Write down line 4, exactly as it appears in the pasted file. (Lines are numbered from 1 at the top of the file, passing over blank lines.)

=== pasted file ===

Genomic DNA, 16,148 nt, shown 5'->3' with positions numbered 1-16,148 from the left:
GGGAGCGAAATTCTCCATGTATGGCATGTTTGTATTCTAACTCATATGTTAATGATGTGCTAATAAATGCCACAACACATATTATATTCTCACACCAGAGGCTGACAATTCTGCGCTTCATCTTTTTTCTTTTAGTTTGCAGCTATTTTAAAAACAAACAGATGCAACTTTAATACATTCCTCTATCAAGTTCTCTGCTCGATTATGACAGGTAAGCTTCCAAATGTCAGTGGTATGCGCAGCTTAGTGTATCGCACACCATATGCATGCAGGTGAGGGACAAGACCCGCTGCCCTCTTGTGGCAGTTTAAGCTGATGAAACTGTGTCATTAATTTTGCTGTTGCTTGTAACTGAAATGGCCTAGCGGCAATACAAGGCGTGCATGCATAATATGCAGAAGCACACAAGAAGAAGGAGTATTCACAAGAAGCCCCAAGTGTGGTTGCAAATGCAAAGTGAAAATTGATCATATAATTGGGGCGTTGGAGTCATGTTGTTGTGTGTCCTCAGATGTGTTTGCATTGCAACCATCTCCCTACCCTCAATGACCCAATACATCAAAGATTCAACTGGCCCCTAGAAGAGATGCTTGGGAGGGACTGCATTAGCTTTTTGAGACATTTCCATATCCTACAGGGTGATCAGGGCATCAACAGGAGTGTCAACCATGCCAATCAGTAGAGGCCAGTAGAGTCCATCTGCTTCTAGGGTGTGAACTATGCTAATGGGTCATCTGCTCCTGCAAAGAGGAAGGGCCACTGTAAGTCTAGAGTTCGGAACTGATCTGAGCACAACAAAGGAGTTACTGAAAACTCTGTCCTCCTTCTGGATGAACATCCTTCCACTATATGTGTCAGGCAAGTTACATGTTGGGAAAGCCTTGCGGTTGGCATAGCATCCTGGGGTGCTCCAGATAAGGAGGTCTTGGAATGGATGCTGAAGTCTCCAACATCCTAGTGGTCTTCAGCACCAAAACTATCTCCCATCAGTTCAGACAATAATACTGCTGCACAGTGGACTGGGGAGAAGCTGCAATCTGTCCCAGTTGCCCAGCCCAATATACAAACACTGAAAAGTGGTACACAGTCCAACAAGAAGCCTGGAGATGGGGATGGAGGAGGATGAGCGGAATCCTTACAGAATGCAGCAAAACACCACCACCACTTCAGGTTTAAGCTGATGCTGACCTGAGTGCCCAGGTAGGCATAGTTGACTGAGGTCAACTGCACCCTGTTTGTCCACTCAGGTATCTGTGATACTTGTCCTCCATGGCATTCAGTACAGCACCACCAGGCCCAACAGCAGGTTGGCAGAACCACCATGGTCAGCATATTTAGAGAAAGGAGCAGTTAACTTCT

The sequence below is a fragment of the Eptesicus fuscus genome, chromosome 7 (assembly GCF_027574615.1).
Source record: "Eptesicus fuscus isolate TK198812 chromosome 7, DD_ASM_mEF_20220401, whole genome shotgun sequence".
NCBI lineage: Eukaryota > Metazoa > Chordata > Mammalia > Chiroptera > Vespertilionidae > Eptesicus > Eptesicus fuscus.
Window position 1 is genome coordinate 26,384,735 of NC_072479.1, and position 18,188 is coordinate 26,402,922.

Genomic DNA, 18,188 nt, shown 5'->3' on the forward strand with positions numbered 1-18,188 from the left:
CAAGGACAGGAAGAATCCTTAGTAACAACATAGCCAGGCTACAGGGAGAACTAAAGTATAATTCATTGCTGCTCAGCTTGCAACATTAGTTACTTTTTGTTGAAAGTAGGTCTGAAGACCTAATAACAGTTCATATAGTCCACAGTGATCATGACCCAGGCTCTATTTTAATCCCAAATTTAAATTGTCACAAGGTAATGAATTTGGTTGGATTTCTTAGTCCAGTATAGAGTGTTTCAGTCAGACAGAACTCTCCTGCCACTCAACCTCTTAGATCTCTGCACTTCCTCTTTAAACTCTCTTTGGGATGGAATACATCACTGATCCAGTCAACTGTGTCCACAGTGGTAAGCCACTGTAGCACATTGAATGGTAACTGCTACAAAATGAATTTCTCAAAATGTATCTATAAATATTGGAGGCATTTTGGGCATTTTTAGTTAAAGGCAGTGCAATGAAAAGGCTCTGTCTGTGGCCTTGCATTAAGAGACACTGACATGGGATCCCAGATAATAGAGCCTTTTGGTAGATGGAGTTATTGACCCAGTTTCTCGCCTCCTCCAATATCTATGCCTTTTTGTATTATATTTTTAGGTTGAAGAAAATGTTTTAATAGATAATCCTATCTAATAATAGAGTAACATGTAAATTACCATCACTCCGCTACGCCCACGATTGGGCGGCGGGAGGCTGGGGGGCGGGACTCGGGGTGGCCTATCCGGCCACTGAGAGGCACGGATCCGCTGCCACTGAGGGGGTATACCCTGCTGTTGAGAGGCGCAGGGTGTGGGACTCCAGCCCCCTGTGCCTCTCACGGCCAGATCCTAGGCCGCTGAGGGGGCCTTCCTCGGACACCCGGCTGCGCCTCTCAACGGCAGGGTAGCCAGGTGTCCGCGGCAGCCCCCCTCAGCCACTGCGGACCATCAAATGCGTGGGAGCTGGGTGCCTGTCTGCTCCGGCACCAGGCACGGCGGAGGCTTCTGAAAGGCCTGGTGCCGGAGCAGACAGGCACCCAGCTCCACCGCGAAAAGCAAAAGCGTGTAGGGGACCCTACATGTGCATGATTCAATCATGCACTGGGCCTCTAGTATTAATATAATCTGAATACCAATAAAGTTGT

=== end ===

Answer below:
Source record: "Eptesicus fuscus isolate TK198812 chromosome 7, DD_ASM_mEF_20220401, whole genome shotgun sequence".